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[447] that the State of Virginia was unanimously resolved not to acquiesce in the usurpation of that power, as had been declared by unanimous joint resolution of her present Legislature, and by the sovereign Convention now sitting, according to the traditionary principles of the State; that if Virginia remained in the Union, the other border States would follow her example, while, if she were driven out, they would probably go with her, and the whole South would be united in irreconcilable hostility to his. Government; and that the friends of peace desired to have a guarantee that his policy towards the seven seceded States would be pacific, and would regard their rights as States; without which guarantee the Convention could not keep the people in the Union,. even if they would.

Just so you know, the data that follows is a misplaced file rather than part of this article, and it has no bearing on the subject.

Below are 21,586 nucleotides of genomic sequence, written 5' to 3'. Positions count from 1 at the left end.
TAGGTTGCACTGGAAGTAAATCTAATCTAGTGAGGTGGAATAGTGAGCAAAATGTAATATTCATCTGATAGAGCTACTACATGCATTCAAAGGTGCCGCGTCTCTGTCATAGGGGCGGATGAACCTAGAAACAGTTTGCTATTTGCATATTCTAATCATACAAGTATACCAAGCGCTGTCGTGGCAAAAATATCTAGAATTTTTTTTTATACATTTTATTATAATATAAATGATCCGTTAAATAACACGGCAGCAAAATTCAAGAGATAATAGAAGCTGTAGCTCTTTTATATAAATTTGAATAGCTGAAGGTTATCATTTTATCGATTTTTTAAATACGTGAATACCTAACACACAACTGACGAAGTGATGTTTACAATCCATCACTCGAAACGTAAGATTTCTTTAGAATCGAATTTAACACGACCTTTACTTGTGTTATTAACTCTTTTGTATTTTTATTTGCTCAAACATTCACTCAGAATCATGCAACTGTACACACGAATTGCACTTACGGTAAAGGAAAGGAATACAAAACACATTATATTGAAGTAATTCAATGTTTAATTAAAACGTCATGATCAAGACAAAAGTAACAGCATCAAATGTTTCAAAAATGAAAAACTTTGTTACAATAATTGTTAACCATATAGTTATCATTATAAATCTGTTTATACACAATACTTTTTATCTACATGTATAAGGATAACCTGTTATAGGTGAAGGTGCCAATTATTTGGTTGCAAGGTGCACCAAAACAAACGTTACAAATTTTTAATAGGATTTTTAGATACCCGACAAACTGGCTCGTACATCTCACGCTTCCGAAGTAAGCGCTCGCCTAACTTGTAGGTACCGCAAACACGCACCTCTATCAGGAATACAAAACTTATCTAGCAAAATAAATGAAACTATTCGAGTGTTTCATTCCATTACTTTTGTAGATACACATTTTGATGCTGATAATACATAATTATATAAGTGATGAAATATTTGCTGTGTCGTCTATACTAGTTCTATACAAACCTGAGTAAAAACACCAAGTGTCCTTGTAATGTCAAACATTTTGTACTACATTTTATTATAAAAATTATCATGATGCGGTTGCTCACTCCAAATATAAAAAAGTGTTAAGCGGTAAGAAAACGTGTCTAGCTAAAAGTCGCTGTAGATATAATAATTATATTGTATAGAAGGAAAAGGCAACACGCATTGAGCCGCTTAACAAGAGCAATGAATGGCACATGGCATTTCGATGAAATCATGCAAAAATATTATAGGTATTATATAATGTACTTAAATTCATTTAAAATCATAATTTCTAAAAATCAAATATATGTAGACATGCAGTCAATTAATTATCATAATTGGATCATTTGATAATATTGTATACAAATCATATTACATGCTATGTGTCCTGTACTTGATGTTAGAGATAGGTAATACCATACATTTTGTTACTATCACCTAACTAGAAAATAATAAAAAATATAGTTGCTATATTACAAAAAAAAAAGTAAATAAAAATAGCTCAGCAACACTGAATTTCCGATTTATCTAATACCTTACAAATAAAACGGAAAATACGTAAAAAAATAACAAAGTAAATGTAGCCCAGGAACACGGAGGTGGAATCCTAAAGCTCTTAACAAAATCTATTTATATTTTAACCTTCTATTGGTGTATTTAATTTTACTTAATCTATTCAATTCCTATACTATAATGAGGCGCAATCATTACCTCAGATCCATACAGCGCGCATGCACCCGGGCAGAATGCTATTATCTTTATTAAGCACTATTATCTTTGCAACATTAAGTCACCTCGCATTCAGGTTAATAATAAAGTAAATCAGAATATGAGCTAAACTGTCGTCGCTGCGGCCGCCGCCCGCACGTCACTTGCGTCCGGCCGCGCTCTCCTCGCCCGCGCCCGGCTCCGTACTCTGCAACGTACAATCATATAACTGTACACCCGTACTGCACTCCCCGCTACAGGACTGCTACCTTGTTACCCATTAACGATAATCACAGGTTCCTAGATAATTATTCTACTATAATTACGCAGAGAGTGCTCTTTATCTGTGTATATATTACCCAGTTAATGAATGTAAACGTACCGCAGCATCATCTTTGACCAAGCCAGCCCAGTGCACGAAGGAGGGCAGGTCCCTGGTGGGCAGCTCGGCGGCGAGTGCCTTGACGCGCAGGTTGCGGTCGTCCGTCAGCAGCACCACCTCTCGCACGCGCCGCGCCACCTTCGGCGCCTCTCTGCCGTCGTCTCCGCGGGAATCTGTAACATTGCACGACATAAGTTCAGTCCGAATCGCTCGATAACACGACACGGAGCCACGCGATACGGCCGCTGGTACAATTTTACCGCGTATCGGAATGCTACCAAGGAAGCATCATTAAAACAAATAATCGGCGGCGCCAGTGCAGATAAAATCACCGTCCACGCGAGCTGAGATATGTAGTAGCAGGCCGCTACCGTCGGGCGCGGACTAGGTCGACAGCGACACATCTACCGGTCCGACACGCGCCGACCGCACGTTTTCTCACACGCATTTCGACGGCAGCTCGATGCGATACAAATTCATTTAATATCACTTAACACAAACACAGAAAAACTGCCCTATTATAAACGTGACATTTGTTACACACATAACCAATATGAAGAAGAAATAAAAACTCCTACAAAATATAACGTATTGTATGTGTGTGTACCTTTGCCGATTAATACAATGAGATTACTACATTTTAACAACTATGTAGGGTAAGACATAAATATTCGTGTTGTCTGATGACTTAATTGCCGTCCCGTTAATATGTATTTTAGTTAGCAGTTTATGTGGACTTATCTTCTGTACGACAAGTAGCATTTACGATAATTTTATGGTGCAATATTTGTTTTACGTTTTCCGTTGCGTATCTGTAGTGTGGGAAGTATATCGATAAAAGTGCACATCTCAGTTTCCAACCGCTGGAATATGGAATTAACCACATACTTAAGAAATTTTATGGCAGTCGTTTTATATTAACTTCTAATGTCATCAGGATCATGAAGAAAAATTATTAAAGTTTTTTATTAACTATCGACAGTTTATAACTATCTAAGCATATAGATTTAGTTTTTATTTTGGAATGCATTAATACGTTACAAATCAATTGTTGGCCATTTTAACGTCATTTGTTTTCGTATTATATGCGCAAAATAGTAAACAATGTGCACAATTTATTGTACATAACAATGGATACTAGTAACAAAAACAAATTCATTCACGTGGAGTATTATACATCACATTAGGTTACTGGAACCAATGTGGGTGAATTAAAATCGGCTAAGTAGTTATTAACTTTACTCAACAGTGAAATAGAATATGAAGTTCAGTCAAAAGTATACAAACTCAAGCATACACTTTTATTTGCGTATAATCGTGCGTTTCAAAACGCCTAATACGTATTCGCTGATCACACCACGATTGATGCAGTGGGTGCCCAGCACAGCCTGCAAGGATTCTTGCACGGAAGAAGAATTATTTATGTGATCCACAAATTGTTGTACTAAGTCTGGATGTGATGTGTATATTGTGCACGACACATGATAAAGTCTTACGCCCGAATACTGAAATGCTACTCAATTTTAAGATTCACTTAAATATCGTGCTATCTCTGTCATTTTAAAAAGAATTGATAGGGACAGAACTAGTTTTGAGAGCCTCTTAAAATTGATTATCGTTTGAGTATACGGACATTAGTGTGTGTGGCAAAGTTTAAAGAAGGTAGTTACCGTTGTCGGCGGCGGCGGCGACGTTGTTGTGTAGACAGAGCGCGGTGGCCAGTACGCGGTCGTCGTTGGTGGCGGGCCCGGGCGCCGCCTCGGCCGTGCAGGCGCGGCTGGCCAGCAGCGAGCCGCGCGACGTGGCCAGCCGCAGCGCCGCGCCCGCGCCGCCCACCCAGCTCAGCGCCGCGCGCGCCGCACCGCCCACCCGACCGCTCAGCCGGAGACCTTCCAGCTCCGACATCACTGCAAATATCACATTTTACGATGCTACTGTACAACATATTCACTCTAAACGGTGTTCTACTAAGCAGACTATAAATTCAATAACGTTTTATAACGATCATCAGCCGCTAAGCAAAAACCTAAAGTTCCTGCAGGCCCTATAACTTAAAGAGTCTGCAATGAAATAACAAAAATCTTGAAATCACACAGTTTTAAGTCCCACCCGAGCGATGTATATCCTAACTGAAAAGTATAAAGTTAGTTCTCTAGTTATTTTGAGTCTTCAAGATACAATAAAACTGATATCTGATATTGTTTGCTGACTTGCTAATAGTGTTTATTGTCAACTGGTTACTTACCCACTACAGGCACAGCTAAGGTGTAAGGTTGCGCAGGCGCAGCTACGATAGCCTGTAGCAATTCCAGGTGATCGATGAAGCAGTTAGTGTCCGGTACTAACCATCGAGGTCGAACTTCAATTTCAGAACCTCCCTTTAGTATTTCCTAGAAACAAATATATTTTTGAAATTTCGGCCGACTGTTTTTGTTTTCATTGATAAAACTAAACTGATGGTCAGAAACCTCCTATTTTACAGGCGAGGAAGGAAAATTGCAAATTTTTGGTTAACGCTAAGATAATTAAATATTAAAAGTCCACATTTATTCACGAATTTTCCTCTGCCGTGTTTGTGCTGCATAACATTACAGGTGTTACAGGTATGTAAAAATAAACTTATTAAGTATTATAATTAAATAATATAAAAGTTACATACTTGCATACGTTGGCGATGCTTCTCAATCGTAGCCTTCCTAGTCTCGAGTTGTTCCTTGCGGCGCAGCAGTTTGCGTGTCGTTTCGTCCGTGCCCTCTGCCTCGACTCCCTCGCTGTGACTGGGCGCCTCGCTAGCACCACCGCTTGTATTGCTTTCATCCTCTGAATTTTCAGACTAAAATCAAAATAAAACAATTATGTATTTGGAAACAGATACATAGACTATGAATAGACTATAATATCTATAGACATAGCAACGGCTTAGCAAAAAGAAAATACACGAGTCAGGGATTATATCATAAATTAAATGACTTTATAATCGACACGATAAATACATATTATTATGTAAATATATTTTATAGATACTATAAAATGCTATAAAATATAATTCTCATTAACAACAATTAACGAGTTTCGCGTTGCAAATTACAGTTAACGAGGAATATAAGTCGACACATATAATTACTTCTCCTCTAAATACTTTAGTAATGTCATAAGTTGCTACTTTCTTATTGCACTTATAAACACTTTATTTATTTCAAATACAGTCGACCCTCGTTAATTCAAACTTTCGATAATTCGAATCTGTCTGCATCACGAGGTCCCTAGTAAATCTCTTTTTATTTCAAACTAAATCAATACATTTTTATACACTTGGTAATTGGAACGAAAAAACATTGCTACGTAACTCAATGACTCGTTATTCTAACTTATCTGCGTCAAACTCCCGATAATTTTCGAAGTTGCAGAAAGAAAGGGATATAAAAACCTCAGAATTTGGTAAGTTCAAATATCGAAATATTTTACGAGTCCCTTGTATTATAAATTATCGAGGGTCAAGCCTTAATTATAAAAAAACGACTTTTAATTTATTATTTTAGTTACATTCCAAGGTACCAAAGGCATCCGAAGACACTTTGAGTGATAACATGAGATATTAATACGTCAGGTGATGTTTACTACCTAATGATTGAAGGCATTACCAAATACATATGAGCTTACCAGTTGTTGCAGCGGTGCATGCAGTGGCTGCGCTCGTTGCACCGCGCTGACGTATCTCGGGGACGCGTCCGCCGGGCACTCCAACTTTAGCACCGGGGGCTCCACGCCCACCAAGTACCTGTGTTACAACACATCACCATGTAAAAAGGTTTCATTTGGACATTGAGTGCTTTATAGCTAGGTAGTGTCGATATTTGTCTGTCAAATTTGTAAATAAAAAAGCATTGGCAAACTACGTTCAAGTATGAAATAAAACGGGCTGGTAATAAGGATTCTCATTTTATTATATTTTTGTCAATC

Lincoln now showed very plainly that this view was distasteful to him. He intimated that the people of the South were not in. earnest in all this. He said that in Washington he was assured that all the resolutions and speeches and declarations of this tenor from the South were but a “game of brag,” intended to intimidate the administration party, the ordinary and hollow expedient of politicians; that, in short, when the Government showed its hand, there would “be nothing in it but talk.” Colonel Baldwin assured him solemnly that such advisers fatally misunderstood the South, and especially Virginia, and that upon the relinquishment or adoption of the policy of violent coercion, peace or a dreadful war would inevitably turn. Lincoln's native good sense, with Colonel Baldwin's evident sincerity, seemed now to open his eyes to this truth. He slid off the edge of the bed, and began to stalk in his awkward manner across the chamber, in great excitement and perplexity. He clutched his shaggy hair, as though he would jerk out handfuls by the roots; he frowned and contorted his features,. exclaiming: “I ought to have known this sooner! You are too late, sir, too late! Why did you not come here four days ago, and tell me all this?” turning almost fiercely upon Colonel Baldwin. He replied: “Why, Mr. President, you did not ask our advice. Besides, as soon as we received permission to tender it, I came by the first train, as fast as steam would bring me.” “Yes, but you are too late, I tell you, too late!” Colonel Baldwin understood this as a clear intimation that the policy of coercion was determined on, and that within the last four days. He said that he therefore felt impelled, by a solemn sense of duty to his country,. to make a final effort for impressing Lincoln with the truth.

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